What our “Planet of the Apps” episode didn’t show

Last August, I had been a founder for 5 months. I had just finished my first year at NYU Stern. I had moved to a closet sized room in New York City for the summer while all my friends were home celebrating after finishing their first year in college.

I was going to every networking event I possibly could. One of those networking events was clearly different from the others. It was a room full of sweaty and eager entrepreneurs, like usual, but about halfway through the event everyone was pulled together to talk about something called “Planet of the Apps”. Little did I know, this wasn’t a networking event. This was a casting event.

Flash forward a few months, after closing down a bar to film our application, receiving the longest legal contract I have ever laid my eyes on, and weeks of silence from the casting crew, we had made it. All of a sudden this “startup” thing was getting kind of cool!

“Planet of the Apps” gave me a small taste of fame extremely prematurely. However, these small tastes of fame are what can truly inspire and motivate founders, especially first time founders, to embrace what could be at the other end of the tunnel.

Seeing our final “Planet of the Apps” episode for the first time was clear evidence that startups change ridiculously fast. From pitching the mentors to pitching Lightspeed, our revenue model and app interface changed drastically. Beyond that, there a few key things that the episode left out, and a novel of lessons we have learned since airing. Here are just a few!

What the episode missed…

#1: We executed on Gary’s advice to “knock on everyone’s door” to raise cash fast

Within 3 weeks of meeting with Gary, we raised 10x the capital Gary told us to.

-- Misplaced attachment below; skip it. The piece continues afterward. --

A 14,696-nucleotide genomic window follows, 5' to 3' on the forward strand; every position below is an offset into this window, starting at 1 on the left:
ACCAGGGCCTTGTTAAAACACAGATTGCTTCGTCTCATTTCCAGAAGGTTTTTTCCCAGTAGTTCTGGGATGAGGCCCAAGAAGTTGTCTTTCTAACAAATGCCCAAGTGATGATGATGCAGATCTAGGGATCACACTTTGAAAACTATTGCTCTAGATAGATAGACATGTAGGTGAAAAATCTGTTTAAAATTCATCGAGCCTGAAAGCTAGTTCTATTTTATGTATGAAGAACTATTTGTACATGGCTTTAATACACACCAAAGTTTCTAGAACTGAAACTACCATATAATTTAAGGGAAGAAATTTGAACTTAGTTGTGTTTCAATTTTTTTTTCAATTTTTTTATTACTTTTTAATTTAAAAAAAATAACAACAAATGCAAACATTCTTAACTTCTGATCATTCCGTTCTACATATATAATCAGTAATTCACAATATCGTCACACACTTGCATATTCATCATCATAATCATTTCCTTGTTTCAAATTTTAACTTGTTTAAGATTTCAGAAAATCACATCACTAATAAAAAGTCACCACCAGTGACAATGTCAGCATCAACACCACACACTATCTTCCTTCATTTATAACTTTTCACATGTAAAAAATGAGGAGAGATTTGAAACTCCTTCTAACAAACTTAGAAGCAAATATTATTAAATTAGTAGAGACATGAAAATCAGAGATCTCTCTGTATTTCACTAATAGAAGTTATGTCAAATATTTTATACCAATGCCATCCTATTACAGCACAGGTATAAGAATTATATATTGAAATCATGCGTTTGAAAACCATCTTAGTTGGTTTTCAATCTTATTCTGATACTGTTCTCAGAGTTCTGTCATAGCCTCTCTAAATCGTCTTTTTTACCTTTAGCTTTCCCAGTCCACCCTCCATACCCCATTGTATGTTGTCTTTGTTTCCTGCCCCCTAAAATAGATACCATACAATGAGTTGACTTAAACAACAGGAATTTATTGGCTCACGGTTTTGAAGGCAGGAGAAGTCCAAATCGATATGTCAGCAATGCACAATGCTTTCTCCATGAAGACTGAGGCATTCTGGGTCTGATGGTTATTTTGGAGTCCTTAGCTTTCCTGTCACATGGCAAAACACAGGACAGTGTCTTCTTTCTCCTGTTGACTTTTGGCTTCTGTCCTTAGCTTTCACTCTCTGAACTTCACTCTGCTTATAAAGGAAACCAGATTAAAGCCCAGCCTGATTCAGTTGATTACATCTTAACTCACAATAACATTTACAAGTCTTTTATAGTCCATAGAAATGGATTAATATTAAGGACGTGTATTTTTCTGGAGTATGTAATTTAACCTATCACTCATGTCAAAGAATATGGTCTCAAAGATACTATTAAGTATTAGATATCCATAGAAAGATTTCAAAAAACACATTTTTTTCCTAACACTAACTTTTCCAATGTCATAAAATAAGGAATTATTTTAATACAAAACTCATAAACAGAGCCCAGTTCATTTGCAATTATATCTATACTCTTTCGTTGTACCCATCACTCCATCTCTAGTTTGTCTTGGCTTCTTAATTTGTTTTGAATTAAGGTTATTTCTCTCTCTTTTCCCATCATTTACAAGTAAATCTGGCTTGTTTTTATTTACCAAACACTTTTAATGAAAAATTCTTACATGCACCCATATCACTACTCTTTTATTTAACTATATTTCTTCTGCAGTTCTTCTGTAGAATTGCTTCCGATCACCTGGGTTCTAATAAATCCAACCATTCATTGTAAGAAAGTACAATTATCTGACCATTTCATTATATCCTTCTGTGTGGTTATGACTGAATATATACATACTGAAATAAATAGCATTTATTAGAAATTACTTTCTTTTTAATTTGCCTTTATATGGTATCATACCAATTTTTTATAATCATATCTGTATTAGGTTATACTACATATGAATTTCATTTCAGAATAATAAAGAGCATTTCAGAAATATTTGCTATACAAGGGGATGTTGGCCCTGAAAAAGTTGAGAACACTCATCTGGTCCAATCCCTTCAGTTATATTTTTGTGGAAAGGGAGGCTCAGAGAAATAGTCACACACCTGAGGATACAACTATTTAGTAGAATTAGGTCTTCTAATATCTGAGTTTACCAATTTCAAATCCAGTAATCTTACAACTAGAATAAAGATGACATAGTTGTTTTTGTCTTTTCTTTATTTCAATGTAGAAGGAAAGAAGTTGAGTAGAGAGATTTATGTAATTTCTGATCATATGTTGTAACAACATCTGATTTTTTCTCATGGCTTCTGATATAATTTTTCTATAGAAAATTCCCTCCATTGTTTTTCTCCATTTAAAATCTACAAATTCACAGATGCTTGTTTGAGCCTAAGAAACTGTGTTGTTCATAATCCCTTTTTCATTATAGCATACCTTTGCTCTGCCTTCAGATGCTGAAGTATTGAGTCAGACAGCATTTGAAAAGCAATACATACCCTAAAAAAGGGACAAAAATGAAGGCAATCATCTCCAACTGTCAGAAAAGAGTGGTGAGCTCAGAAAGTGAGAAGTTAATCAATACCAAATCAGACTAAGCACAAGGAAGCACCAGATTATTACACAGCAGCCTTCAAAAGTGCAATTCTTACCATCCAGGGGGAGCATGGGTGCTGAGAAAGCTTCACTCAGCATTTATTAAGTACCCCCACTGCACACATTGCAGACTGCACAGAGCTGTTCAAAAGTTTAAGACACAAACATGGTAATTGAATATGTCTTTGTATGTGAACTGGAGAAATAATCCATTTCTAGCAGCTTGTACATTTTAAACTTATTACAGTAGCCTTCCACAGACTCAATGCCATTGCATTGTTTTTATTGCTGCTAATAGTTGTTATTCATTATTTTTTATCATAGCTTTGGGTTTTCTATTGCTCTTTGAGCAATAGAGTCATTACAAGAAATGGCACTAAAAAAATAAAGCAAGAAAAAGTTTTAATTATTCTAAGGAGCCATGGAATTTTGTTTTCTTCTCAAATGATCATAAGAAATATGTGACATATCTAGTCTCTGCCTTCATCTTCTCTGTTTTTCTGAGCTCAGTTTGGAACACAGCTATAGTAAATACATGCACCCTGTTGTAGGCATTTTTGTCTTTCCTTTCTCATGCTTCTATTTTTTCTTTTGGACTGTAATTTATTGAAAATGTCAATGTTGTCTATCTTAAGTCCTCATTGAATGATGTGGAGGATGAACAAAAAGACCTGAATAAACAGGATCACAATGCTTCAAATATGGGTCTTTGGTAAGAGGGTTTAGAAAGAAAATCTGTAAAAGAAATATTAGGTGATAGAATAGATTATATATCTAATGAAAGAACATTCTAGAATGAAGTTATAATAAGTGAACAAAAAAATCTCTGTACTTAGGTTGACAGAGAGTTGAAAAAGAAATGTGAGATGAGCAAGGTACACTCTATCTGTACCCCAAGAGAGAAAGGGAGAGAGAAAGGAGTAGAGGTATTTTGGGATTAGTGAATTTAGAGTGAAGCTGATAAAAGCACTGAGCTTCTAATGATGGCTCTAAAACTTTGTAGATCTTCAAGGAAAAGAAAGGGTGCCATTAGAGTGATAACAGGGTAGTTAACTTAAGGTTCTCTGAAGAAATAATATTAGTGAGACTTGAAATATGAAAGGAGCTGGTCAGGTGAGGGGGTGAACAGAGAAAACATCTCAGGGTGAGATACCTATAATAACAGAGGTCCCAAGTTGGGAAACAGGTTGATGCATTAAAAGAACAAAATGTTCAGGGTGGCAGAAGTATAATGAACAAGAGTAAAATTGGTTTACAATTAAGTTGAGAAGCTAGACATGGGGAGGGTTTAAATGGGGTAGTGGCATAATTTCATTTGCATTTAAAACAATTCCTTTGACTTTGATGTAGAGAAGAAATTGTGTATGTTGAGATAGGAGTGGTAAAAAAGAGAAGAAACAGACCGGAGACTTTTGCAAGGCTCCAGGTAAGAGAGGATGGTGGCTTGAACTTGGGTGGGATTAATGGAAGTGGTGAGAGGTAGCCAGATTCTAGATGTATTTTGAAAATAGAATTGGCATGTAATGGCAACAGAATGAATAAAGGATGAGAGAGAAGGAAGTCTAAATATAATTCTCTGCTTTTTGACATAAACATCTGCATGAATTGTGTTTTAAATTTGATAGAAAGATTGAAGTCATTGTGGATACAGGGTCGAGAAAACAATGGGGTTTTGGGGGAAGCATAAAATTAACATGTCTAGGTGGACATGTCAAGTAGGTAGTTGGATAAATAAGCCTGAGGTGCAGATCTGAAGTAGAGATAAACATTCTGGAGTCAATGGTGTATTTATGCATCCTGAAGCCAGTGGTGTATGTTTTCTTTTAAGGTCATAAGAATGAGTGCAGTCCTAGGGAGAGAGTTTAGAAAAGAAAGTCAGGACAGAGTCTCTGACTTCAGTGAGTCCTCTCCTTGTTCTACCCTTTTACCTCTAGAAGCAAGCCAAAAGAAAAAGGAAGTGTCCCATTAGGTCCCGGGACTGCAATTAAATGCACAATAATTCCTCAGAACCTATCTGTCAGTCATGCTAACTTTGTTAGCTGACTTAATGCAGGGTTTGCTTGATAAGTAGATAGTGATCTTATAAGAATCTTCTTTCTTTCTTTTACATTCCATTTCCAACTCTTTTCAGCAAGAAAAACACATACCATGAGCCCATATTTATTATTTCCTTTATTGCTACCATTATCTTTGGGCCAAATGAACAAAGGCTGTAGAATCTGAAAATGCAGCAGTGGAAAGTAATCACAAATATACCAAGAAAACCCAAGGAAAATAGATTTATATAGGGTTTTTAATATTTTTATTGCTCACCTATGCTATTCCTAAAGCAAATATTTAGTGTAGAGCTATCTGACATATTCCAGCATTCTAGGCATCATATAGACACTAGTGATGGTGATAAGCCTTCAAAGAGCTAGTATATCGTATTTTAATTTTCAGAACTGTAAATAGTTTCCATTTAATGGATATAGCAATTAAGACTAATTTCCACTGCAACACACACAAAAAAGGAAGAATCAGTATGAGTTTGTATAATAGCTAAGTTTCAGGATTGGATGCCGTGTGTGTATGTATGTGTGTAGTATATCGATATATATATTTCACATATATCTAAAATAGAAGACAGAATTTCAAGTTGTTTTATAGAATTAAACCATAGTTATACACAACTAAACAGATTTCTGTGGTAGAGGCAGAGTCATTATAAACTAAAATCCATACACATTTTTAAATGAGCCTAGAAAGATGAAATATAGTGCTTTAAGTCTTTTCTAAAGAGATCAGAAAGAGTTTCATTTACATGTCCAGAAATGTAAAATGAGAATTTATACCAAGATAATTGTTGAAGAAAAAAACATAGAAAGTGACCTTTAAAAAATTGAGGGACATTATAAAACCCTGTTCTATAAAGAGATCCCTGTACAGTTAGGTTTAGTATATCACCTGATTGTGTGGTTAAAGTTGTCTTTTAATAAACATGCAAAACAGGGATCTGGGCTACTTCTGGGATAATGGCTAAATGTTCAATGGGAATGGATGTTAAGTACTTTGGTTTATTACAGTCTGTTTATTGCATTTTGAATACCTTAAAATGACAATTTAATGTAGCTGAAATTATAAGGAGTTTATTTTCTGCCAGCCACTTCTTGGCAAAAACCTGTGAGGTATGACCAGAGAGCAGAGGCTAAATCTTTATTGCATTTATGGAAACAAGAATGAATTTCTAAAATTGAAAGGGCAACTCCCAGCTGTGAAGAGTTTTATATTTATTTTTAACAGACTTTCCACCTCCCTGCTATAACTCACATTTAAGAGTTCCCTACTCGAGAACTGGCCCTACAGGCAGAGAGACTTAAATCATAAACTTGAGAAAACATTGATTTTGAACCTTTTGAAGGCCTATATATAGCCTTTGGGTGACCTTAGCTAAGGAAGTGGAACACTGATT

#2: We met with a top NYC venue, Megu, to pitch them on TABu

This was such great footage and I’m so upset it wasn’t included! We pitched two managers at this NYC hotspot and they agreed to use TABu.

Lessons Learned….

#1: The revenue model

We would never implement charges that didn’t sit well with our users or customers. Early on, we were pitching TABu to bartenders and asking them how much they would sacrifice of tips to save the time TABu gave back. They had given us relatively high numbers. However, just on principle, we quickly moved away from that. Today we have a small convenience fee on the user’s side and a subscription model on the venue’s side. We don’t believe in charging the venue per transaction — we want every bar to clearly know what they will owe each month. We will be adding additional promotion and CRM platforms for brands and venues in the coming months as an additional stream of revenue.

#2: Jeremy Liew is right — a sales force is expensive!

But, it doesn’t have to be. Hospitality is an extremely relationship driven industry, and we are creating a sales force that sits directly on top of those relationships. Rather than hire sales reps and account managers, we are working directly with industry professionals who already have those relationships, and paying them on a commission basis. This makes every salary a salary based on results, and lower than the average sales reps annual salary.

Regardless of the buzz, the reviews, and the success of the show, “Planet of the Apps” has inspired entrepreneurs like myself to do things we never imagined. I would argue, in that sense, Apple has furthered their mission. But more importantly, it has inspired me to further ours.

We hope that you will check out our app, and join us when we come to your city!

Want to get in touch?

E-mail Kyra



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